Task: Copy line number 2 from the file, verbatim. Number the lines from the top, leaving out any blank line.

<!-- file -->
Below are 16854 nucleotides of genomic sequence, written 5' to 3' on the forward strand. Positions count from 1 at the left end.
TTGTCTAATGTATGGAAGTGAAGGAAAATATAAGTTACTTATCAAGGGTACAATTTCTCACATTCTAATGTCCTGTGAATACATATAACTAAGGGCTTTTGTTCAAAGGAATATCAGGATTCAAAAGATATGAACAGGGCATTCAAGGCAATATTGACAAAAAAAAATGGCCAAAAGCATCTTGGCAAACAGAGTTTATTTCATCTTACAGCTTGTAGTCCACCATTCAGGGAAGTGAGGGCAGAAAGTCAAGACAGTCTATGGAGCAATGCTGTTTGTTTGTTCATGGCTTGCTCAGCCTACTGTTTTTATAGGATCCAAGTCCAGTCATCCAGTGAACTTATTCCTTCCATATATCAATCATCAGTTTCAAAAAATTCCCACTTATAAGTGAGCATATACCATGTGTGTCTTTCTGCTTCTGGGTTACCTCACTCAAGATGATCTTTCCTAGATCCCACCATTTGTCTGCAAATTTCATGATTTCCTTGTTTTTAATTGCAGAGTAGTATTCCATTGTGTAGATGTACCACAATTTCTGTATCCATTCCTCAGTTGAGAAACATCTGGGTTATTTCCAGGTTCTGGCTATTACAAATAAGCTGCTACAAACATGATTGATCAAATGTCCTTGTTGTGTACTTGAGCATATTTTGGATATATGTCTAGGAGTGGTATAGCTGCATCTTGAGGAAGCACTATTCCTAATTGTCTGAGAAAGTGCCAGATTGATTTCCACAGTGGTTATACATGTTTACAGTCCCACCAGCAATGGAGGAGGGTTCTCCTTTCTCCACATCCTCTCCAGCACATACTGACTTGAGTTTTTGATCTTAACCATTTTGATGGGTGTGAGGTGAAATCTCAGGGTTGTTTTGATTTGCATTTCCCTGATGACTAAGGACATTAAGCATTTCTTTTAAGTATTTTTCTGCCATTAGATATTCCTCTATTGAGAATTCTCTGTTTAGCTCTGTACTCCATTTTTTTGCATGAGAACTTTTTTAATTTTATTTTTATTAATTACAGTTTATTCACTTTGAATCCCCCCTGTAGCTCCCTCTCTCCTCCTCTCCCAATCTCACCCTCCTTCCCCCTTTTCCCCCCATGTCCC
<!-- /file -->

TTGTCTAATGTATGGAAGTGAAGGAAAATATAAGTTACTTATCAAGGGTACAATTTCTCACATTCTAATGTCCTGTGAATACATATAACTAAGGGCTTTTGTTCAAAGGAATATCAGGATTCAAAAGATATGAACAGGGCATTCAAGGCAATATTGACAAAAAAAAATGGCCAAAAGCATCTTGGCAAACAGAGTTTATTTCATCTTACAGCTTGTAGTCCACCATTCAGGGAAGTGAGGGCAGAAAGTCAAGACAGTCTATGGAGCAATGCTGTTTGTTTGTTCATGGCTTGCTCAGCCTACTGTTTTTATAGGATCCAAGTCCAGTCATCCAGTGAACTTATTCCTTCCATATATCAATCATCAGTTTCAAAAAATTCCCACTTATAAGTGAGCATATACCATGTGTGTCTTTCTGCTTCTGGGTTACCTCACTCAAGATGATCTTTCCTAGATCCCACCATTTGTCTGCAAATTTCATGATTTCCTTGTTTTTAATTGCAGAGTAGTATTCCATTGTGTAGATGTACCACAATTTCTGTATCCATTCCTCAGTTGAGAAACATCTGGGTTATTTCCAGGTTCTGGCTATTACAAATAAGCTGCTACAAACATGATTGATCAAATGTCCTTGTTGTGTACTTGAGCATATTTTGGATATATGTCTAGGAGTGGTATAGCTGCATCTTGAGGAAGCACTATTCCTAATTGTCTGAGAAAGTGCCAGATTGATTTCCACAGTGGTTATACATGTTTACAGTCCCACCAGCAATGGAGGAGGGTTCTCCTTTCTCCACATCCTCTCCAGCACATACTGACTTGAGTTTTTGATCTTAACCATTTTGATGGGTGTGAGGTGAAATCTCAGGGTTGTTTTGATTTGCATTTCCCTGATGACTAAGGACATTAAGCATTTCTTTTAAGTATTTTTCTGCCATTAGATATTCCTCTATTGAGAATTCTCTGTTTAGCTCTGTACTCCATTTTTTTGCATGAGAACTTTTTTAATTTTATTTTTATTAATTACAGTTTATTCACTTTGAATCCCCCCTGTAGCTCCCTCTCTCCTCCTCTCCCAATCTCACCCTCCTTCCCCCTTTTCCCCCCATGTCCC